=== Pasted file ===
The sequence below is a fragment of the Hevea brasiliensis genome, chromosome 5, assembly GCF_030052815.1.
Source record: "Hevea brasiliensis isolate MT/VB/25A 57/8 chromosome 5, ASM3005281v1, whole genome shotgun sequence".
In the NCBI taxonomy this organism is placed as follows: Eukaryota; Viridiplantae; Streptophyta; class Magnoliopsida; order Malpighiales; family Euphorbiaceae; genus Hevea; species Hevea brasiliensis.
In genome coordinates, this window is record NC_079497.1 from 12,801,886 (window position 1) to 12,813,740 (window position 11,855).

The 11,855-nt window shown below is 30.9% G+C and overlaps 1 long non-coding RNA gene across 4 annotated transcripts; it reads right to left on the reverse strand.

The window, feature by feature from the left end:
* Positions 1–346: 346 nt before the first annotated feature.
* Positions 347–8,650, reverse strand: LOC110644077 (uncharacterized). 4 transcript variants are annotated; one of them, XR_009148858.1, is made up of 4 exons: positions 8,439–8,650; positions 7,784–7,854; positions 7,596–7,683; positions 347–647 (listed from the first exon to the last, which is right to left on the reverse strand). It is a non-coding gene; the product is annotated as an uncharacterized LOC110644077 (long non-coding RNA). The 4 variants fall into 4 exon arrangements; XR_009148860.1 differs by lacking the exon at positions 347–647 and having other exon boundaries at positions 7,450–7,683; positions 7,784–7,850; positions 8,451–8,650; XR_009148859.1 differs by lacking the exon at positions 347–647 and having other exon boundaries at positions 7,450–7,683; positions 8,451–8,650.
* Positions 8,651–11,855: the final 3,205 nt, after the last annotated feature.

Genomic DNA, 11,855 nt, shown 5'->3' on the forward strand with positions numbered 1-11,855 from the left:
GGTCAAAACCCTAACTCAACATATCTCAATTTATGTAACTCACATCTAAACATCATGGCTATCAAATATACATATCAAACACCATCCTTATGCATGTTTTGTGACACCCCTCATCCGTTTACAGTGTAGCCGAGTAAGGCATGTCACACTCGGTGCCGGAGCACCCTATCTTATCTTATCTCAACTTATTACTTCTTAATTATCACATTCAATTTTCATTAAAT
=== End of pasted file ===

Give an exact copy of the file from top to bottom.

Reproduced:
The sequence below is a fragment of the Hevea brasiliensis genome, chromosome 5, assembly GCF_030052815.1.
Source record: "Hevea brasiliensis isolate MT/VB/25A 57/8 chromosome 5, ASM3005281v1, whole genome shotgun sequence".
In the NCBI taxonomy this organism is placed as follows: Eukaryota; Viridiplantae; Streptophyta; class Magnoliopsida; order Malpighiales; family Euphorbiaceae; genus Hevea; species Hevea brasiliensis.
In genome coordinates, this window is record NC_079497.1 from 12,801,886 (window position 1) to 12,813,740 (window position 11,855).

The 11,855-nt window shown below is 30.9% G+C and overlaps 1 long non-coding RNA gene across 4 annotated transcripts; it reads right to left on the reverse strand.

The window, feature by feature from the left end:
* Positions 1–346: 346 nt before the first annotated feature.
* Positions 347–8,650, reverse strand: LOC110644077 (uncharacterized). 4 transcript variants are annotated; one of them, XR_009148858.1, is made up of 4 exons: positions 8,439–8,650; positions 7,784–7,854; positions 7,596–7,683; positions 347–647 (listed from the first exon to the last, which is right to left on the reverse strand). It is a non-coding gene; the product is annotated as an uncharacterized LOC110644077 (long non-coding RNA). The 4 variants fall into 4 exon arrangements; XR_009148860.1 differs by lacking the exon at positions 347–647 and having other exon boundaries at positions 7,450–7,683; positions 7,784–7,850; positions 8,451–8,650; XR_009148859.1 differs by lacking the exon at positions 347–647 and having other exon boundaries at positions 7,450–7,683; positions 8,451–8,650.
* Positions 8,651–11,855: the final 3,205 nt, after the last annotated feature.

Genomic DNA, 11,855 nt, shown 5'->3' on the forward strand with positions numbered 1-11,855 from the left:
GGTCAAAACCCTAACTCAACATATCTCAATTTATGTAACTCACATCTAAACATCATGGCTATCAAATATACATATCAAACACCATCCTTATGCATGTTTTGTGACACCCCTCATCCGTTTACAGTGTAGCCGAGTAAGGCATGTCACACTCGGTGCCGGAGCACCCTATCTTATCTTATCTCAACTTATTACTTCTTAATTATCACATTCAATTTTCATTAAAT